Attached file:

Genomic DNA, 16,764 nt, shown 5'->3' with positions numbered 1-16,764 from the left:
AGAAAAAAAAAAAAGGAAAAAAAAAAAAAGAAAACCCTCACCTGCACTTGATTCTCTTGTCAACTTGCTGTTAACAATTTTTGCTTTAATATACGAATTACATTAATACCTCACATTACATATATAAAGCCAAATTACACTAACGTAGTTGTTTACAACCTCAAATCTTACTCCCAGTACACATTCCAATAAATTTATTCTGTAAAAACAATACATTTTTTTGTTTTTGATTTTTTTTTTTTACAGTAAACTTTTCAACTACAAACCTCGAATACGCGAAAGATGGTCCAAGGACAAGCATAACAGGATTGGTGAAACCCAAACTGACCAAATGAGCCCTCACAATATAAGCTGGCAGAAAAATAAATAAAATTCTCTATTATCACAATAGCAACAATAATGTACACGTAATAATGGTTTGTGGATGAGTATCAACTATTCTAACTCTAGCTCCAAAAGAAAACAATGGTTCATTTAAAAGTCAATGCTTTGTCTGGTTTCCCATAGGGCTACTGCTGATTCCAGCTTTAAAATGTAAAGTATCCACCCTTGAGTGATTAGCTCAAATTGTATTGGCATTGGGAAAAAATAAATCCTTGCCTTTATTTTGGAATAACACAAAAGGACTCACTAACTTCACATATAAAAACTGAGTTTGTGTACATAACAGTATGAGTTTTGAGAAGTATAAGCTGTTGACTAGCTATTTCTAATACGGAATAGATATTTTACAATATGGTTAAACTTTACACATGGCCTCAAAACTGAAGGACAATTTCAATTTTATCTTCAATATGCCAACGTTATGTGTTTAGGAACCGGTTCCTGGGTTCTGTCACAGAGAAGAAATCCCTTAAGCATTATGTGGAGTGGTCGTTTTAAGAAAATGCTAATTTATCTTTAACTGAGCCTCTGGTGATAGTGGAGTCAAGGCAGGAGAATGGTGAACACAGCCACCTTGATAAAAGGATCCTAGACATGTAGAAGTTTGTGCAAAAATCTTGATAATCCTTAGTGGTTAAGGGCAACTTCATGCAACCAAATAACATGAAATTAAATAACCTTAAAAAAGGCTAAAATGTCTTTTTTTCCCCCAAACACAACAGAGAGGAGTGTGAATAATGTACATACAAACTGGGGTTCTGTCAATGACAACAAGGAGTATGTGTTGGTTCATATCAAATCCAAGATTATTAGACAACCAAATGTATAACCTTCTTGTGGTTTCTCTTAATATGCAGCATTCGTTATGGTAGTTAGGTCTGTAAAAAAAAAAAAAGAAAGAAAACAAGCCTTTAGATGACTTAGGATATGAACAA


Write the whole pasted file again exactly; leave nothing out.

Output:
Genomic DNA, 16,764 nt, shown 5'->3' with positions numbered 1-16,764 from the left:
AGAAAAAAAAAAAAGGAAAAAAAAAAAAAGAAAACCCTCACCTGCACTTGATTCTCTTGTCAACTTGCTGTTAACAATTTTTGCTTTAATATACGAATTACATTAATACCTCACATTACATATATAAAGCCAAATTACACTAACGTAGTTGTTTACAACCTCAAATCTTACTCCCAGTACACATTCCAATAAATTTATTCTGTAAAAACAATACATTTTTTTGTTTTTGATTTTTTTTTTTTACAGTAAACTTTTCAACTACAAACCTCGAATACGCGAAAGATGGTCCAAGGACAAGCATAACAGGATTGGTGAAACCCAAACTGACCAAATGAGCCCTCACAATATAAGCTGGCAGAAAAATAAATAAAATTCTCTATTATCACAATAGCAACAATAATGTACACGTAATAATGGTTTGTGGATGAGTATCAACTATTCTAACTCTAGCTCCAAAAGAAAACAATGGTTCATTTAAAAGTCAATGCTTTGTCTGGTTTCCCATAGGGCTACTGCTGATTCCAGCTTTAAAATGTAAAGTATCCACCCTTGAGTGATTAGCTCAAATTGTATTGGCATTGGGAAAAAATAAATCCTTGCCTTTATTTTGGAATAACACAAAAGGACTCACTAACTTCACATATAAAAACTGAGTTTGTGTACATAACAGTATGAGTTTTGAGAAGTATAAGCTGTTGACTAGCTATTTCTAATACGGAATAGATATTTTACAATATGGTTAAACTTTACACATGGCCTCAAAACTGAAGGACAATTTCAATTTTATCTTCAATATGCCAACGTTATGTGTTTAGGAACCGGTTCCTGGGTTCTGTCACAGAGAAGAAATCCCTTAAGCATTATGTGGAGTGGTCGTTTTAAGAAAATGCTAATTTATCTTTAACTGAGCCTCTGGTGATAGTGGAGTCAAGGCAGGAGAATGGTGAACACAGCCACCTTGATAAAAGGATCCTAGACATGTAGAAGTTTGTGCAAAAATCTTGATAATCCTTAGTGGTTAAGGGCAACTTCATGCAACCAAATAACATGAAATTAAATAACCTTAAAAAAGGCTAAAATGTCTTTTTTTCCCCCAAACACAACAGAGAGGAGTGTGAATAATGTACATACAAACTGGGGTTCTGTCAATGACAACAAGGAGTATGTGTTGGTTCATATCAAATCCAAGATTATTAGACAACCAAATGTATAACCTTCTTGTGGTTTCTCTTAATATGCAGCATTCGTTATGGTAGTTAGGTCTGTAAAAAAAAAAAAAGAAAGAAAACAAGCCTTTAGATGACTTAGGATATGAACAA